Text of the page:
Sunday Salon | 17 November

Suddenly (or so it seems to me at least) we are in the middle of November and I am starting to think of all things Christmas. This includes the wishlists that the Book God and I exchange – a simple idea that’s worked very well for the 25 years we’ve lived together. We each agree a number of gifts (almost always books, but sometimes music or movies), then exchange lists containing at least three times that number of suggestions. That way, we always get something that we want but we don’t know exactly what that will be.

Photo by Joanna Kosinska on Unsplash

This approach has two consequences (a) a book buying ban from, oh, around about now and (b) a Boxing Day online shopping spree for things we (OK, I) have asked for but didn’t get and now realise are absolutely must-haves.

But this hasn’t stopped the flow of new books coming into the Bride’s home in November. Let’s check them out, shall we?

The Pre-Orders

  • The Pursuit of William Abbey by Claire North – I love Claire and was lucky wnought to meet her at a reading on the publication of Touch which she kindly signed for me, and wher we all agreed that Roger Zelazny was a genius. Her newest novel is set in South Africa in the 1880s and involves a curse…..
  • Who Loses, Who Wins by Kenneth Rose – the second volume of his journals, this covers the period from 1979 and the election of That Woman, to Rose’s own death in 2014.
  • Delayed Rays of a Star by Amanda Lee Koe – an author new to me, but any novel set in the 1920s using a photograph of Marlene Dietrich, Anna May Wong and Leni Riefenstahl in one frame at a party in Berlin has me intrigued

The Impulse Buys

  • Laughter at the Academy by Seanan McGuire – the collected short stories of the author who also writes as Mira Grant, these cover “airy tale forest to gloomy gothic moor, from gleaming epidemiologist’s lab to the sandy shores of Neverland
  • Nothing Important Happened Today by Will Carver – “When strangers take part in a series of group suicides, everything suggests that a cult is to blame. How do you stop a cult when nobody knows they are a member?
  • The Vagina Bible by Dr Jen Gunter – I follow Dr Gunter on Twitter and very much enjoy the way she debunks some of the myths around reproductive health pushed by celebrities (my hard stare is directed at you, Gwyneth Paltrow) and gives sound advice to women of all ages. She gets a lot of stick online and I wanted to buy her book not only to support her but to learn things. Even at my advanced age.
  • Don’t Think a Single Thought by Diana Cambridge – “1960s New York, and Emma Bowden seems to have it all – a glamorous Manhattan apartment, a loving husband, and a successful writing career. But while Emma and her husband Jonathan are on vacation at the Hamptons, a child drowns in the sea, and suspicion falls on Emma.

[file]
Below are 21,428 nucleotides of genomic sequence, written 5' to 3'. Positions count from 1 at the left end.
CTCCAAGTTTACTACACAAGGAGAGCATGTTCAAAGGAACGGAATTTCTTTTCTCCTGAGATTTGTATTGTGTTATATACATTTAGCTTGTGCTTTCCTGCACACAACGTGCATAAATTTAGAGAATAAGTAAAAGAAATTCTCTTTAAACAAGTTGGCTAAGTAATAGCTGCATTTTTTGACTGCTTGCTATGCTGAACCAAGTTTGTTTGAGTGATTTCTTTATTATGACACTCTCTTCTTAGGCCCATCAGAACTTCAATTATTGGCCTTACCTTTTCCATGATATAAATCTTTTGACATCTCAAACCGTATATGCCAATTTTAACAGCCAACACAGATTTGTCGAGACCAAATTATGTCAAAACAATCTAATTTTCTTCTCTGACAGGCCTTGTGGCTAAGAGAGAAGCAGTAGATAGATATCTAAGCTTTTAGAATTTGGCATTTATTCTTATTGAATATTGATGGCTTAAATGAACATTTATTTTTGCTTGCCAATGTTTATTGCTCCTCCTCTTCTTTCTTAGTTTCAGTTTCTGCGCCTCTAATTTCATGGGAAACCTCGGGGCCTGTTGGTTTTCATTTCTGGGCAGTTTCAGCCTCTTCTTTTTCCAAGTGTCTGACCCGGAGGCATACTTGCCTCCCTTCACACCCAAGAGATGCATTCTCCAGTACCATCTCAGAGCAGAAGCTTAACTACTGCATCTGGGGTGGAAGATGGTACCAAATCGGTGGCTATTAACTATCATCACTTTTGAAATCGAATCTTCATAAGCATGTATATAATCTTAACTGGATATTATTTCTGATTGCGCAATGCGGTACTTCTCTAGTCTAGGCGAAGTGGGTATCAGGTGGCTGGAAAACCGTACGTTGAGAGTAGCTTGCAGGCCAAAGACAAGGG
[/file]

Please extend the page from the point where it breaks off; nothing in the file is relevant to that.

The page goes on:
I’ve done very little reading this week but have been listening to podcasts instead, particularly Jensen & Holes: Murder Squad. Yes, it’s tru crime, however did you guess?

Also of note this week was my first chance to attend a technical rhearsal at Sadlers Wells. The Dorrance Dance Company was performing – they use tap in a very modern and at times astonishing way and I had a great time. They are very much worth looking out for.

So, that’s my week. Hope you guys are all doing well and will see you in my next post (spoiler – I will go on at length about Doctor Sleep!)

Sunday Salon | 24 March

Somehow I managed to miss posting last week, and also nearly missed this week, but here we are with a round-up of what I’ve been up to since my last Sunday Salon post (which is here if you need a refresher – I know I did!)

Books read since my last post; I’ll be blogging about all of these in the near future:

  • Death in the Air by Kate Winkler Dawson. I have thoughts about this book, which was not entirely successful IMHO.
  • Bad Blood by John Carreryou. A really fascinating examination of the creation and downfall of the Silicon Valley start-up Theranos.
  • Smallbone Deceased by Michael Gilbert. Another classic crime re-published by the British Library, I absolutely loved it.

New books – there a lot of these, so many that a separate haul post will be going up here tomorrow.

I’m (still) currently reading Global Crisis and Sisters in Law, both mentioned here before and I haven’t made progress on either, likewise Broken Things. I have started two other books this week:

  • Redbreast by Jo Nesbo – I thought I should go back to the beginning or thereabouts having read The Snowman last year. Early days yet. This will contribute to my climb of Mont Blanc
  • L’art de la Liste by Dominique Loreau, because I love lists and books about organising even though I apparently can’t get my act together to post on a regular schedule 😀

Other stuff:

I’ve been out and about quite a lot in the past two weeks. We went to see Rebus: Long Shadows, a play by Ian Rankin and Rona Munro which was very enjoyable, especially as it starred Ron Donnachie, and excellent and underrated Scottish actor.

I was invited to Christopher Fowler’s book launch for the new Bryant & May but was unwell so sadly couldn’t make it 😦

The BFI Flare film festival launched at the end of the week and I was lucky enough to get tickets to see Vita & Virginia, directed by Chanya Button. I’ll write about that separately also, but worth saying that if you are at all interested in Virginia Woolf, Vita Sackville-West and/or the Bloomsbury Group in general you won’t want to miss this when it hits cinemas here in the UK in July. I loved it.

And finally I trotted off to Sadler’s Wells to see the Mark Morris Dance Group perform Pepperland, inspired by the Beatles music. So colourful and exciting, with an excellent band, live singer and – squee – a theremin. I love theremin.

Anyway that’s this past fortnight all caught up. Will have more to report next week, but in the meantime enjoy your reading!